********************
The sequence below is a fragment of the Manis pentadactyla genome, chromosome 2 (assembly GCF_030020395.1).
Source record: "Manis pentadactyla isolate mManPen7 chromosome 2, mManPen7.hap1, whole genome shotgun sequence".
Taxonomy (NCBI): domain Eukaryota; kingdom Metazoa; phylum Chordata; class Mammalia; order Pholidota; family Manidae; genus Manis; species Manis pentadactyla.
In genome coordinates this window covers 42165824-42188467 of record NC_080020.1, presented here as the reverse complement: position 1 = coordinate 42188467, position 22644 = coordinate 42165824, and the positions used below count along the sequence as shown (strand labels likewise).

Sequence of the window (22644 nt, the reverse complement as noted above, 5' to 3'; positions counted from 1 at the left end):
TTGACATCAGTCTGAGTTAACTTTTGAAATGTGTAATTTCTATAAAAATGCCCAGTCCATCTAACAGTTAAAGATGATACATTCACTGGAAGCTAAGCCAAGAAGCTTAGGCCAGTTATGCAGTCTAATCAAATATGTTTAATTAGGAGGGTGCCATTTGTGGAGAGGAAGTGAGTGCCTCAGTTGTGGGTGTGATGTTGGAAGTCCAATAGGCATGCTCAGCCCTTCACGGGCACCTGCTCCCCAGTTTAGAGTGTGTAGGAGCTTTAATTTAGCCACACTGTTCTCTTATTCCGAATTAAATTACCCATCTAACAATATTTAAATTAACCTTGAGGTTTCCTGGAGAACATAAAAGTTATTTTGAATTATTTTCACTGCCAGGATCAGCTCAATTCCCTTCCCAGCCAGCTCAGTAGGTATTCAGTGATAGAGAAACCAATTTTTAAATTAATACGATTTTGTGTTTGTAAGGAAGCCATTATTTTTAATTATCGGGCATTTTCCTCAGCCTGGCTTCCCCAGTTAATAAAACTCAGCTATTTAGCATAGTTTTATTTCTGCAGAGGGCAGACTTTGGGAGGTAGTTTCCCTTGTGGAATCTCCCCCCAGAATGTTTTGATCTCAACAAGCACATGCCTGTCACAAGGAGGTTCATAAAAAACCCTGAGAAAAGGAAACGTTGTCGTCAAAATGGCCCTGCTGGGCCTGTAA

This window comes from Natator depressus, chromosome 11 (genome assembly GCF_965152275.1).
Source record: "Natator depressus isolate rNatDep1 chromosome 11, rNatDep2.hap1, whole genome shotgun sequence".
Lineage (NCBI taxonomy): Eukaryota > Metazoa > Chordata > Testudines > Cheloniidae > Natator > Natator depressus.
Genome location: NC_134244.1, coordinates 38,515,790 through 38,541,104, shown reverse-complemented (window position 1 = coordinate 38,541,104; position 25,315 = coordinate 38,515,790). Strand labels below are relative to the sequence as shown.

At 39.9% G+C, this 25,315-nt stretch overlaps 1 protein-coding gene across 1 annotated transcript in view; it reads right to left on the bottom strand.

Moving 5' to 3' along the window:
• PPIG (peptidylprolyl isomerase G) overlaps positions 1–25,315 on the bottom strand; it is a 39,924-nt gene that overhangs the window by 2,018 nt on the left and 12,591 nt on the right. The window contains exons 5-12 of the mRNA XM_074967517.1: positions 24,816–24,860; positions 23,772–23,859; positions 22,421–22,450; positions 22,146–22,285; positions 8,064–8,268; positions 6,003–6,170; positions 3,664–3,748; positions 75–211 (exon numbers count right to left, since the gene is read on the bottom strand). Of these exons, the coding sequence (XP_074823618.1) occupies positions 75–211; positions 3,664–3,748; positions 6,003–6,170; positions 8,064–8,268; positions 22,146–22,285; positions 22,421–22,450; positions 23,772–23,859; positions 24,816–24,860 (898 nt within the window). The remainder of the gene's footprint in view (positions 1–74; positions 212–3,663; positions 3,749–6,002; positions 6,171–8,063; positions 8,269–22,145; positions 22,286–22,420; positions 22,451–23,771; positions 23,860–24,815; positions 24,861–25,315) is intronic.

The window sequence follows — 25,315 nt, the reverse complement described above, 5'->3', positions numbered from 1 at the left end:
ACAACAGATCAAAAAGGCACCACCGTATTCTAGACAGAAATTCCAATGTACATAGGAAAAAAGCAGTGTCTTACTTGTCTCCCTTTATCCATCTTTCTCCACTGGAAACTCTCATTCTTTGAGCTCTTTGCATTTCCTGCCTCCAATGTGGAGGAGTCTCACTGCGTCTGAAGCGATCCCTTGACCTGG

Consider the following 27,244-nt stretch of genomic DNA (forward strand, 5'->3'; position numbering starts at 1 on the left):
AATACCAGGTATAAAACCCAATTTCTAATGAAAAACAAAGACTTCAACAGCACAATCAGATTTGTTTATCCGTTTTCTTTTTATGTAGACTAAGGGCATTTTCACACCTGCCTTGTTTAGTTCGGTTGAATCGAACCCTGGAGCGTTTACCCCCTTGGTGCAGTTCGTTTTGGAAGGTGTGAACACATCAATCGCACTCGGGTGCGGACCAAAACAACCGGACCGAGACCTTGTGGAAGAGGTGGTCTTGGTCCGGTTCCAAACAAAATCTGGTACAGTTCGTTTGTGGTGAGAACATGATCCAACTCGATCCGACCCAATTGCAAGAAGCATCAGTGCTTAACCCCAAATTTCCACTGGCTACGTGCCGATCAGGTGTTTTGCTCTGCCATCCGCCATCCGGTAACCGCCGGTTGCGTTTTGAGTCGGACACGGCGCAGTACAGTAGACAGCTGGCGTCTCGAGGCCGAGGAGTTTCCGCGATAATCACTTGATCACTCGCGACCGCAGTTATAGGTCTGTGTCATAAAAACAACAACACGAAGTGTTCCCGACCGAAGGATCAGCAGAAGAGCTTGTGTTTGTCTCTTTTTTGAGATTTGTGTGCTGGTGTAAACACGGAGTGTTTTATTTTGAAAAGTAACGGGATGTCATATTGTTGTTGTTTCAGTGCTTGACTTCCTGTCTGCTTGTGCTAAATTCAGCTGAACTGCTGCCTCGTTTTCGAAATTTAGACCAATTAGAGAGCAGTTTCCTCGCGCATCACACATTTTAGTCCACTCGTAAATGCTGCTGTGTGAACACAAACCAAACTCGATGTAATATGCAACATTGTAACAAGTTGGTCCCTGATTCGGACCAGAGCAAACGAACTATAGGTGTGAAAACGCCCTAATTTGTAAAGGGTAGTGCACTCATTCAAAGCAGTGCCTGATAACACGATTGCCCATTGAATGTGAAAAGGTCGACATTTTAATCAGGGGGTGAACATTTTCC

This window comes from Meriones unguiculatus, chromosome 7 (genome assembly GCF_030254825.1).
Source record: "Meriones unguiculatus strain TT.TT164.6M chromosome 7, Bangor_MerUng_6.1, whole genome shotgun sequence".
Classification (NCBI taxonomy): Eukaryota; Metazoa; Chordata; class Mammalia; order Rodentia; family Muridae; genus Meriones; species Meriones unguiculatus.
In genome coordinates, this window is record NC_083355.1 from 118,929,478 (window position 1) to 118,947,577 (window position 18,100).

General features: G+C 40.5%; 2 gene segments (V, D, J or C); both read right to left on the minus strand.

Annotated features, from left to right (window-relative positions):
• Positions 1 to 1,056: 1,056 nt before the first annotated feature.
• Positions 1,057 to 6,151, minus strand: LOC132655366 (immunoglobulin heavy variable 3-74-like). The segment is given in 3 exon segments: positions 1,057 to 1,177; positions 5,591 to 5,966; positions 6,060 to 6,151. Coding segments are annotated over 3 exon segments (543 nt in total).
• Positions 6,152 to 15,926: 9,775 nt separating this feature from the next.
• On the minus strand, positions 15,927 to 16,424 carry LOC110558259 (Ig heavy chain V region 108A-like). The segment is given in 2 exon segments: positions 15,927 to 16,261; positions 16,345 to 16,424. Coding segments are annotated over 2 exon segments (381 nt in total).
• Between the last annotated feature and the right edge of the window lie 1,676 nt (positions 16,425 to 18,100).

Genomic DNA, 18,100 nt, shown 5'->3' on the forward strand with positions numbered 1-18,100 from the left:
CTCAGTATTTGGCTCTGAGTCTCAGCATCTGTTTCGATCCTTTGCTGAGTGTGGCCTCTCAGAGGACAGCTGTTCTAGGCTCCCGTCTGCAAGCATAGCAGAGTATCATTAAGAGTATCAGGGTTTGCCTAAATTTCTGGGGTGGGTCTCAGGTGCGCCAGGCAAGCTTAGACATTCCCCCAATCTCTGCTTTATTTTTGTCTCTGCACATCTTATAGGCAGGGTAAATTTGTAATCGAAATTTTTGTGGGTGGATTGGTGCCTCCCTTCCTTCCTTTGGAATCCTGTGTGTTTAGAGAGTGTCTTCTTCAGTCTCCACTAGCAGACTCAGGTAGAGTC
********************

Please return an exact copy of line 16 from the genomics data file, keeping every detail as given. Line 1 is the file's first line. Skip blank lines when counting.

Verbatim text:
Consider the following 27,244-nt stretch of genomic DNA (forward strand, 5'->3'; position numbering starts at 1 on the left):